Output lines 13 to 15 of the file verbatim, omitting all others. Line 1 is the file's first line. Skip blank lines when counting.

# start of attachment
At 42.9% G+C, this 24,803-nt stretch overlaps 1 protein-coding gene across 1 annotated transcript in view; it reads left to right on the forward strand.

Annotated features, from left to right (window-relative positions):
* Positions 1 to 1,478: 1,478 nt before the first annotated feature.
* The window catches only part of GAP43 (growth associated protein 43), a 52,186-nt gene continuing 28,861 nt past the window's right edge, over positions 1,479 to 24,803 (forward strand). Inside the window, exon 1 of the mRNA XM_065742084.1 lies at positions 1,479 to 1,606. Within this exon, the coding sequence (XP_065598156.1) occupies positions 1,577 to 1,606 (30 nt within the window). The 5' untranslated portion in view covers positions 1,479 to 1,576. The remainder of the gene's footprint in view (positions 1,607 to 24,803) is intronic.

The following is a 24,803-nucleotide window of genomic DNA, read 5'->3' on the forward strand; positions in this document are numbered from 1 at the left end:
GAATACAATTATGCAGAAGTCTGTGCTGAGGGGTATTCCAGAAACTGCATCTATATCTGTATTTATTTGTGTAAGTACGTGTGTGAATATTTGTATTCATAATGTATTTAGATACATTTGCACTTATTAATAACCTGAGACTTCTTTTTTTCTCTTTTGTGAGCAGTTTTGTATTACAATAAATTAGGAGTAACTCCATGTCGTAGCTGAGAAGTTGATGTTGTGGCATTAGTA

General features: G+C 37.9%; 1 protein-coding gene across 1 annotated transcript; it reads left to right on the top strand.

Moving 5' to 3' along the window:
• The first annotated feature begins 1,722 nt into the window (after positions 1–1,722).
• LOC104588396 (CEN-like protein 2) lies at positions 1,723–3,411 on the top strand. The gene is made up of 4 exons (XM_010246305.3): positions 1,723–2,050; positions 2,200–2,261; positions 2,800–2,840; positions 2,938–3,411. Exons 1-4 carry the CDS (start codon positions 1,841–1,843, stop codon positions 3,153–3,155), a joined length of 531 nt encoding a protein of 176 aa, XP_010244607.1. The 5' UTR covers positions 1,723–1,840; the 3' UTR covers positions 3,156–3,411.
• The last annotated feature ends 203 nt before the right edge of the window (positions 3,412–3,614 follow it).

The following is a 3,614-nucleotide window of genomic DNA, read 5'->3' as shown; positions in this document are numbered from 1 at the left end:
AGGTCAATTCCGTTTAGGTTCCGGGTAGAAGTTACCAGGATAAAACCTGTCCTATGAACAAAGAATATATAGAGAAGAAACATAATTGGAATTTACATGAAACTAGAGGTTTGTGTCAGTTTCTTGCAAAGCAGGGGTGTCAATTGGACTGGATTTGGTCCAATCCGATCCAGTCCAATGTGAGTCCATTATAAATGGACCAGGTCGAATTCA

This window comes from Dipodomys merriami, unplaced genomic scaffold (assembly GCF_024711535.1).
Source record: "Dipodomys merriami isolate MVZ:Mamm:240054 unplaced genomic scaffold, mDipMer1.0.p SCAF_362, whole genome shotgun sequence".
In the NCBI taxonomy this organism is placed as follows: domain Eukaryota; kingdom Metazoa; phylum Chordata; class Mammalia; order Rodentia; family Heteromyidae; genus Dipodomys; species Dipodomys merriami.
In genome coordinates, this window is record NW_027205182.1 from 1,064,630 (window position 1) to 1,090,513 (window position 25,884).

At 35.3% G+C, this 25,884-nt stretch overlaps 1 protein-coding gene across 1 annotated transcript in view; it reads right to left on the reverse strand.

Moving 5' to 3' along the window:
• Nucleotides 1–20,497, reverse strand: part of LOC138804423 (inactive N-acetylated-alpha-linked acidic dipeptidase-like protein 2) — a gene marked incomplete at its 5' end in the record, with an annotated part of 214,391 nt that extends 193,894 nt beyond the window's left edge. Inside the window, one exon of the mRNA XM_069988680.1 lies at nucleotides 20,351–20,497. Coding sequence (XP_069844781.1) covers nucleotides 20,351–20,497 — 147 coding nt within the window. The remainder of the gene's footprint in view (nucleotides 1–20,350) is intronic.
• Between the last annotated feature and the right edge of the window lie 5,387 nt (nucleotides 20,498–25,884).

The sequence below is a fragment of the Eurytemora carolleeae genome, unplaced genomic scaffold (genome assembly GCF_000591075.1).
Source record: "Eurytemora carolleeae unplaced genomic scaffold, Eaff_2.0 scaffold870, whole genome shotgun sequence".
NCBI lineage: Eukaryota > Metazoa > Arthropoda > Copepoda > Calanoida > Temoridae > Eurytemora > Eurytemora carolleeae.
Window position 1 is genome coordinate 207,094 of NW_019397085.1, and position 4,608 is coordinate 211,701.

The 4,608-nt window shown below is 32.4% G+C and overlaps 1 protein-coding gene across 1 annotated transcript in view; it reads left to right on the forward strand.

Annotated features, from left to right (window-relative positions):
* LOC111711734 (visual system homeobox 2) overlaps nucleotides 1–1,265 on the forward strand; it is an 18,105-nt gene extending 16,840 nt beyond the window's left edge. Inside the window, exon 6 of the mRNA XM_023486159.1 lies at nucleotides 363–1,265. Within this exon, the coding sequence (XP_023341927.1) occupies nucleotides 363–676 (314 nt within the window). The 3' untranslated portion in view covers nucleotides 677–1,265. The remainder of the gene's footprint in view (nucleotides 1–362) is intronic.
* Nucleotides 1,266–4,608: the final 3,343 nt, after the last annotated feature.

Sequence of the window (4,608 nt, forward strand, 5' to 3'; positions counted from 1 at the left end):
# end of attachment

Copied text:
AGGTCAATTCCGTTTAGGTTCCGGGTAGAAGTTACCAGGATAAAACCTGTCCTATGAACAAAGAATATATAGAGAAGAAACATAATTGGAATTTACATGAAACTAGAGGTTTGTGTCAGTTTCTTGCAAAGCAGGGGTGTCAATTGGACTGGATTTGGTCCAATCCGATCCAGTCCAATGTGAGTCCATTATAAATGGACCAGGTCGAATTCA

This window comes from Dipodomys merriami, unplaced genomic scaffold (assembly GCF_024711535.1).
Source record: "Dipodomys merriami isolate MVZ:Mamm:240054 unplaced genomic scaffold, mDipMer1.0.p SCAF_362, whole genome shotgun sequence".